Wojo: Harbaugh snuffs jive turkey talk with a purpose
Livonia — In the colloquial sense, in the recruiting nonsense, the jive talk has just begun. If you follow college football, you should be used to it by now. In case you weren’t, Jim Harbaugh offered a clarification that lacked full clarity, but served its purpose.
Harbaugh is not going to the Rams, or any NFL team, not anytime soon. But that’s not what his latest cryptic message was about, delivered with humor and bite near the end of Michigan’s Football Bust on Tuesday night. He scoffed at a report that was so flimsy and overblown, it didn’t even rise to the level of lazy rumor.
“I’m not leaving Michigan, not even considering it,” Harbaugh said at the Laurel Park Manor in Livonia, as the audience cheered.
And then, with nary a pause, he identified the real culprits in his mind.
“A lot of this talk is coming from our enemies, from coaches,” Harbaugh said. “You probably know the names of the top three I’m referring to. They like to say that to the media. They like to tell that to recruits and their families and try to manipulate them into going to some other school besides Michigan. We know them as jive turkeys.”
Don’t worry, I’ll get to the translation shortly, when we try to guess the three jive-talking coaches. But this was not a throwaway ode to “Sanford and Son,” or the movie “Tropic Thunder.” This was not just Harbaugh paranoia, although most coaches whose futures are tied to 17-year-olds possess a healthy dose of it.
And no, this is not just about the Rams or any NFL job. Whenever there’s an opening, Harbaugh’s name will be thrown on the wish list, and I assume you already understood that. He’s the only college coach who has gone to three NFC Championship games and a Super Bowl, and like anyone with a well-nourished ego, he probably doesn’t mind the attention.
But this is about recruiting — duh, I know — and Michigan is in the midst of a crucial stretch that could push its class into the top five nationally. Cass Tech star Donovan Peoples-Jones is scheduled to make his announcement Thursday night, and you can bet he wanted to know if the rumors were real. Michigan is pushing hard for the No. 1 player in the country, running back Najee Harris, an Alabama commit who surely is trying to sift through the recruiting jive. On Wednesday, Michigan gained a top recruit — receiver Tarik Black — and lost one —running back A.J. Dillon, who switched to Boston College.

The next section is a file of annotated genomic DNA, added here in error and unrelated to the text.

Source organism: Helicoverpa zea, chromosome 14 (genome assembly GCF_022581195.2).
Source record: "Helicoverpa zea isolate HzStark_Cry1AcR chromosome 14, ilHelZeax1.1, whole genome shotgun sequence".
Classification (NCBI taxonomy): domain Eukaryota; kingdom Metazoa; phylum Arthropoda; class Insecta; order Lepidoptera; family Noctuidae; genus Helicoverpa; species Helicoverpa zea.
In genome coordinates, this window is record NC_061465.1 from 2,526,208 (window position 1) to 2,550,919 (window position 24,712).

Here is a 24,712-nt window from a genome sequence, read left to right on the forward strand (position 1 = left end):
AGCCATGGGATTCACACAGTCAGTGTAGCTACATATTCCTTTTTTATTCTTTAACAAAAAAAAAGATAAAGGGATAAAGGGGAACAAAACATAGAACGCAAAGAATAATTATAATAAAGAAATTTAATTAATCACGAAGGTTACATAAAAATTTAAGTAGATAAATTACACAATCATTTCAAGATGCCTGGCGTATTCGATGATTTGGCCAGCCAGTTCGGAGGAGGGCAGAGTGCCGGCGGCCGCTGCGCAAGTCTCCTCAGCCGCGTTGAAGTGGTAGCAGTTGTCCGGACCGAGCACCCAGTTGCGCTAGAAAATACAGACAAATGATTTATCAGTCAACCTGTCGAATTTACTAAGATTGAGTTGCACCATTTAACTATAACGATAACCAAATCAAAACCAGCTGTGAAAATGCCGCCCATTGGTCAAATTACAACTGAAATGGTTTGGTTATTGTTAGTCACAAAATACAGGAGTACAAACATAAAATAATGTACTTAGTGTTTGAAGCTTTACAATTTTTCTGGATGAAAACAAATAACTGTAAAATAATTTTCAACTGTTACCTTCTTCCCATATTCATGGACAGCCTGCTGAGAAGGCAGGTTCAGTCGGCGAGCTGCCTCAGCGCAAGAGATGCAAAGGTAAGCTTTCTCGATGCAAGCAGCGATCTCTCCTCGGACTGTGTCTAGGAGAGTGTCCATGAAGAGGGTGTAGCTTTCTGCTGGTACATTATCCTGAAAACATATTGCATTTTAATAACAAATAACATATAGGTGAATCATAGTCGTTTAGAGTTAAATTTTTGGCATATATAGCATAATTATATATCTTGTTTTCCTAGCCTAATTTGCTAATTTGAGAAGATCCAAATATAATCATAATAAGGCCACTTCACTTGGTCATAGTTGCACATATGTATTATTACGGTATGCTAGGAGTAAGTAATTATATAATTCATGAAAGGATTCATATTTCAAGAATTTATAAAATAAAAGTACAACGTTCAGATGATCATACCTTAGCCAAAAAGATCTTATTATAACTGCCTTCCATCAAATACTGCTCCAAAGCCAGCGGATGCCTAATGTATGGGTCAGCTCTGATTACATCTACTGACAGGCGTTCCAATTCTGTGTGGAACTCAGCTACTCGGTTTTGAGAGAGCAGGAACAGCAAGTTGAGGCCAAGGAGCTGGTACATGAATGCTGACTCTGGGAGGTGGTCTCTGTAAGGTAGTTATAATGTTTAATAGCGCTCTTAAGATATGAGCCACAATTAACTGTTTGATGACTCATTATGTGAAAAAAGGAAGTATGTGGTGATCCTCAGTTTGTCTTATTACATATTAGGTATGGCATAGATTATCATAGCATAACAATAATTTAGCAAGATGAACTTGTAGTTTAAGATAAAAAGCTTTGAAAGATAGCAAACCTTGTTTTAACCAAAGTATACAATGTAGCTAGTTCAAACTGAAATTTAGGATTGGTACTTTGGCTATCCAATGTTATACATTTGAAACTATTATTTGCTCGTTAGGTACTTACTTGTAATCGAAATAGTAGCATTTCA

Rather than deride the speculation cycle, consider this: Harbaugh’s feisty response is another clue as to why many NFL types misread him, first insisting he’d never leave the 49ers, then insisting he’ll be back in the NFL. And he might, eventually, although there’s no evidence it’s going to happen in the near future.
By all accounts, he loves raising his family in Ann Arbor, where he can live next to his parents, coach at his alma mater and tout the tenets of his mentor, Bo Schembechler. I’d say Michigan fans shouldn’t start worrying for several more years — you know, not until after he beats Ohio State for the first time, or wins the Big Ten, or goes to the playoff.
The very thing some suggest would drive Harbaugh out of college football — the vicious recruiting game — actually is the type of competition that drives him to stay. It’s a common miscalculation by people such as Fox Sports’ Colin Cowherd, who took an off-handed, off-air reference by SI.com reporter Albert Breer that the Rams’ pursuit of Harbaugh was “very real,” and turned it into a hot debate topic. To Harbaugh’s credit, he didn’t take the cheap route and rip the media. He took the rugged route and ripped his peers.
Recruiting allows Harbaugh to feed his rabid competitiveness, and also, in a way, to reveal his unique personality in full. It’s why he challenged NCAA rules and SEC boundaries and held satellite camps all across the globe. It’s why he spent a night at a recruit’s house, and climbed a tree at another’s.
I don’t know if he revels in recruiting, but he revels in finding new ways to win something. The NFL is stark and antiseptic and some coaches like that, not forced to woo teenagers or wonder if they’re tucked into the dorm at night. You’re given a salary cap and a draft to pluck players, and it has little to do with creativity and intangibles.
In the NFL, you get a minimum of 16 chances for a big win. In college you get a minimum of 12 chances on the field and nearly 30 off the field, with recruiting successes embraced as fervently by some as the games themselves.
That’s why Harbaugh delivered his message Tuesday night, pointed directly at adversaries, whether he has evidence of meddling or not. To be frank, practically everyone negatively recruits, using whatever angle they can. Because Harbaugh’s name pops up for NFL openings, it’s a handy tactic, and I’m sure he understands it.
He just wanted to remind everyone how the game is played, fair or fowl. Would we have preferred to hear the names of his Jive Turkey Trio? Of course! But at least we could go to the Urban Dictionary for the meaning of jive turkey, which reads, in part, “One who speaks as though they know what they’re talking about … a BSer.”
Well, that hardly narrows the list of coaches, renowned BSers. But, hmm, it did come from the “Urban” Dictionary, and Harbaugh is battling Urban Meyer for top recruits. Same with Nick Saban. And Mark Dantonio recently ruled the state. And Penn State’s James Franklin has made an impact.
Wherever you look in college football, you see fierce competition. Everywhere Harbaugh looks, he sees enemies. In his mind, there is no difference, part of an invigorating game that never ends.